Thirty-five years later at New York's Bottom Line, Elliott covered protégé Bob Dylan's "Don't Think Twice." In this extraordinary performance, Elliott -- a man named for his manic celebration of American individualism, a cowboy since he ran away from home at 15 -- voices more regret than Dylan ever could. When he sadly holds onto the last syllable of You're the reason I'm traveling on, Elliott sounds like a man rationalizing his compulsion to roam.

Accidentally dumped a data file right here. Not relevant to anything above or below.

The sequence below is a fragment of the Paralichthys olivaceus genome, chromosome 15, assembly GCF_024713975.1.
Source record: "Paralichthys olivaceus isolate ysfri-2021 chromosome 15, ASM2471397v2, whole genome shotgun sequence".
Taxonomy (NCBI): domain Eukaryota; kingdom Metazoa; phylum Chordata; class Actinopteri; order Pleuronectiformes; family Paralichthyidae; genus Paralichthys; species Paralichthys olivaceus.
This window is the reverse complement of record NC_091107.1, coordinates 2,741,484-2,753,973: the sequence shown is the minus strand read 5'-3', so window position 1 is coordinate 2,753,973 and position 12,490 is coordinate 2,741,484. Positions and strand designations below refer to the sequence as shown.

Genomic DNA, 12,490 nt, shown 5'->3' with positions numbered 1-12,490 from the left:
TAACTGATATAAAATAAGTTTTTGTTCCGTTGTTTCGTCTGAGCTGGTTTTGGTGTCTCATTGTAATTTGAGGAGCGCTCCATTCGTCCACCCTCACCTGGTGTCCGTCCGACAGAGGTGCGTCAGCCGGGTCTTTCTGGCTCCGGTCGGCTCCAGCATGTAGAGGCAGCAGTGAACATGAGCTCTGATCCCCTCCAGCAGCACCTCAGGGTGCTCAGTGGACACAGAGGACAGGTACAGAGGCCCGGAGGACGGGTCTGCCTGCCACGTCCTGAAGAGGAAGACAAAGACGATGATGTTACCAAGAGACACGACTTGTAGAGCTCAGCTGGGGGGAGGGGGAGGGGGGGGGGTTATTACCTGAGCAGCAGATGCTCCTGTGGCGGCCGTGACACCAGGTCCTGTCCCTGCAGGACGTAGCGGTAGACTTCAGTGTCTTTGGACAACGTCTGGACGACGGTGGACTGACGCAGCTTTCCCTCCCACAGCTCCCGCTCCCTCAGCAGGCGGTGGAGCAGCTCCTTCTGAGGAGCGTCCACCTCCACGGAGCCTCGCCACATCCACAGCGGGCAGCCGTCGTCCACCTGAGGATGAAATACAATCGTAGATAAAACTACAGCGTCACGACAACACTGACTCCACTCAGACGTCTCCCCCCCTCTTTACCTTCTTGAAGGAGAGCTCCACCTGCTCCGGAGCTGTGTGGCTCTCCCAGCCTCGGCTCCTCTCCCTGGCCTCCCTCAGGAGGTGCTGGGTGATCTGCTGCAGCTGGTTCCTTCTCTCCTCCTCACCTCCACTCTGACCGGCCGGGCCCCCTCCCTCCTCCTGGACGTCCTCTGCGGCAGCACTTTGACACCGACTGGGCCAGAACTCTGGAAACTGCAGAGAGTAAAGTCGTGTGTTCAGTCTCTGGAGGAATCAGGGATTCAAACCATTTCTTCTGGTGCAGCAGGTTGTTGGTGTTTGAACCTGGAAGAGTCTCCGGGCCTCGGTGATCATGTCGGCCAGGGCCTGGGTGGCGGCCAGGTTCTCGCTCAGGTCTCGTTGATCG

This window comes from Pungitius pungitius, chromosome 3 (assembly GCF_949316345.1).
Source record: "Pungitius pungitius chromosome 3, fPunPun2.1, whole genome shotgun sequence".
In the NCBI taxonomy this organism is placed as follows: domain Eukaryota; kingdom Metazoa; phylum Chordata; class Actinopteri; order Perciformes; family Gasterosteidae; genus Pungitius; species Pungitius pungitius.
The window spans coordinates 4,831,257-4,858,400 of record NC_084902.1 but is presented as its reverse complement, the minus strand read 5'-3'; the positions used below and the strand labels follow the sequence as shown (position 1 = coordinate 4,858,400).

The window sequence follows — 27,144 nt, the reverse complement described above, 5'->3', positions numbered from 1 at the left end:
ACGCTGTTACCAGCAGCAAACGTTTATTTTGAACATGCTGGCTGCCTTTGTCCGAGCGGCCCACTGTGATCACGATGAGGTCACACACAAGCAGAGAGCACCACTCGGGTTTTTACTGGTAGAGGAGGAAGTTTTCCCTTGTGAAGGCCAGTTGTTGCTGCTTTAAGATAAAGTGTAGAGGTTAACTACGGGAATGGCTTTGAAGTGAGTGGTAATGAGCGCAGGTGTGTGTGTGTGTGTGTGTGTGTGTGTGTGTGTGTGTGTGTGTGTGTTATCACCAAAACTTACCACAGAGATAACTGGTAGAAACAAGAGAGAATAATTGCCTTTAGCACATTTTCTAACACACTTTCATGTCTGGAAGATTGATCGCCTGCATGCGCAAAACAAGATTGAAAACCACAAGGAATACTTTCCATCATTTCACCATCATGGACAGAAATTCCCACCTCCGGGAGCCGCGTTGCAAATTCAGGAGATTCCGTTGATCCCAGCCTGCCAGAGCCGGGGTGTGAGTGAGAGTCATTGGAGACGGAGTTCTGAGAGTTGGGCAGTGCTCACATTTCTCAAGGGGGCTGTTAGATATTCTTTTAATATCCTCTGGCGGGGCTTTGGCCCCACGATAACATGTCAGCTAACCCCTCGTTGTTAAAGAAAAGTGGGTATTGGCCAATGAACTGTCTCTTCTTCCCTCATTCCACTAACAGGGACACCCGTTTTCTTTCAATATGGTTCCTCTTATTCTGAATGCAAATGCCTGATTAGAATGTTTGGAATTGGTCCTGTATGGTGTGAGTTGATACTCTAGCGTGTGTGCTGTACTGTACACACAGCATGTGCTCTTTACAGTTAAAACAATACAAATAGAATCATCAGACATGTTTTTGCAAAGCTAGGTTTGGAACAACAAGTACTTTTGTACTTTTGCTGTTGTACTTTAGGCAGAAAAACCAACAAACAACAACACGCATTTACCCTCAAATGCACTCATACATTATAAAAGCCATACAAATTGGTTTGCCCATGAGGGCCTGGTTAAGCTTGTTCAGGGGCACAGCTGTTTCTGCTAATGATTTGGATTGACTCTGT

These highlights transcend the rest of this fine album. The other 18 performances are also gems, giving the feeling of what it must be like to spend an evening with Elliott. He can make the banal truck stop dialogue of "Cup of Coffee" riveting, and he can tell a story like Guthrie's "1913 Massacre" and bring tears to every eye in the room. His vocals demand attention by scraping and moaning and shouting for joy. And though he could wow any circle of listeners with some fast picking, his guitar playing is just as likely as his voice to opt for a primitive pause at any unexpected moment. But while Ramblin' Jack Elliott's road-honed performances charm, the sounds that resonate are those that reveal his addiction to adventure, cutting him off from something much deeper.